Casey Houweling is a craftsman who is passionate about growing tomatoes. His quest for mastery of his art digs deep into the growing process to understand thoroughly what it takes to grow superior tomatoes. As Owner and Head Grower of Houweling’s Tomatoes, and backed by a strong team, including President and COO Kevin Doran, Houweling concentrates on what he does best — growing and the development of innovative, sustainable technologies.
Houweling’s father, Dutch immigrant Cornelius Houweling, established Houweling’s Tomatoes in the mid-1950s as a floral greenhouse and berry farm in Langley, BC, Canada. Today the hydroponic tomato and cucumber growing operation consists of three locations in Delta, BC; Camarillo, CA; and Mona, UT. In 2015, Greenhouse Grower magazine awarded the operation its Excellence in Vegetable Production award for its hard work, innovation, and dedication to growing.
Houweling’s Tomatoes Delivers Locally Grown Produce Direct to the Source
Casey has seen significant changes in the vegetable business during his 30 years as a grower. He says today’s retailers are searching for direct-to-source relationships, and consumers’ expectations of seasonality have eroded. Produce shelves stocked with year-round product from around the globe now fill in seasonal gaps.
“We as growers have had to evolve our businesses to position ourselves to meet retailer needs,” he says. “Technology has changed, and advanced sustainability practices are light years ahead from where they were 30 years ago. From a regulatory perspective, expectations on producers have grown and become a bigger part of our reality.”
Houweling’s Tomatoes cultivates direct-to-source relationships by focusing branding on the locally grown advantage, using “CA Grown,” “BC Grown,” and “Utah Grown” license-plate-type graphics to let consumers know exactly where their produce is grown. This differentiates the company from competitors that pack vegetables bought from various sources around the globe under their company brands. Among Houweling’s Tomatoes various brands are its Signature Selection, a premium line that meets the highest-desired quality and attributes for tomatoes, and a full line of consumer Home Harvest herbs.
Houweling’s Innovates to Grow Sustainably
Whether it is building customer relationships or outfitting its facilities for sustainable growing to conserve natural resources, Houweling’s surpasses industry standards in all it does.
“The function of Houweling’s three farms is to continue to exceed industry standards for locally grown, sustainable greenhouse produce, while at the same time pioneering innovative growing technologies,” says Brand Manager Lindsay Martinez.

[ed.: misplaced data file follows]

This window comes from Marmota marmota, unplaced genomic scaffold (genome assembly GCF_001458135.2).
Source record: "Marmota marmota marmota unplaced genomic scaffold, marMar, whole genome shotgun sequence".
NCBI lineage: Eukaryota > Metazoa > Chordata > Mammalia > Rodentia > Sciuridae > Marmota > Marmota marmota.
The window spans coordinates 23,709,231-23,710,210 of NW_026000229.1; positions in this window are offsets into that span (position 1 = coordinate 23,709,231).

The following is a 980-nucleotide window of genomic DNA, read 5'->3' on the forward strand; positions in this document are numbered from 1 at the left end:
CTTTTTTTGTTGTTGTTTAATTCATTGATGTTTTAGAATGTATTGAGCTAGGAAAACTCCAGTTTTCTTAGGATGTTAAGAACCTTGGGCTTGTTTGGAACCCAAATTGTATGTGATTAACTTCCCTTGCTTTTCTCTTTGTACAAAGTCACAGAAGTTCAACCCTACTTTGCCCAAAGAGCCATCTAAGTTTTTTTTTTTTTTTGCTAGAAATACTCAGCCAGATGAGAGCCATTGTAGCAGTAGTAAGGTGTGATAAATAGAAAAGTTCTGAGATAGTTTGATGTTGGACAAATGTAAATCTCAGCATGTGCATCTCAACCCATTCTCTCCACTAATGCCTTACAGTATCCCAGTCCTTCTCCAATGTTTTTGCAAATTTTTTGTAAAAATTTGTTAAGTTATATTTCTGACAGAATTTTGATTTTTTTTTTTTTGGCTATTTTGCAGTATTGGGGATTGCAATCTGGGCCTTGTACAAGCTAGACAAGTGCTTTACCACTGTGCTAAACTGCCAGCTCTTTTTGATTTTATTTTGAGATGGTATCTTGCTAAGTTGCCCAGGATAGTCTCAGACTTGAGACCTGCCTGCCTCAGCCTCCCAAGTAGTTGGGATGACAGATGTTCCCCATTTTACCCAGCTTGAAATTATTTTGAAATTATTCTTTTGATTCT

Under Houweling’s leadership, the company built its first 6-acre beefsteak tomato greenhouse in Delta, BC, in 1985. It was the first commercial greenhouse operation in the area to install and use onsite combined heat and power cogeneration, while using wasted by-product heat and CO2 for plant growth. Today, the Delta location covers 50 acres and houses the company’s vegetable seedling propagation division, which supplies starter plants to Houweling’s three locations, along with a majority of greenhouse farms in Western North America.
In 1996, the company built a 20-acre greenhouse farm in Camarillo, CA, that eventually grew into a year-round tomato and cucumber growing operation with 125 acres under glass. The final 45 acres, added in 2008, feature Ultra Clima-style greenhouses built from a patented design that Houweling developed. The greenhouses channel forced-air ventilation to create over-pressure, which increases climatic control and crop yields while reducing pest pressures. Integrated pad-and-fan cooling and CO2 distribution deliver the ideal growing climate for quality crops.
“Houweling’s has become a pioneer of technologies that improve sustainability, food safety, yield, and consistency because of our quest for perfection,” says Chief Marketing Officer David Bell. “The Ultra Clima Greenhouse Casey developed is a product of this quest, optimizing conditions that allow crops to flourish with the right temperatures, humidity, light, and carbon dioxide levels.”
At the Mona, UT, farm, a recent 28-acre acquisition, Houweling’s turns waste into food. The company diverts waste exhaust from a nearby natural gas power plant to produce heat and CO2 for plant growth. Through a patent-pending process, it captures and stores thermal energy to meet on-demand heat requirements and purifies any remaining exhaust to create food-grade CO2 for the greenhouse to promote the growth of growth of tasty, healthy tomatoes for consumers.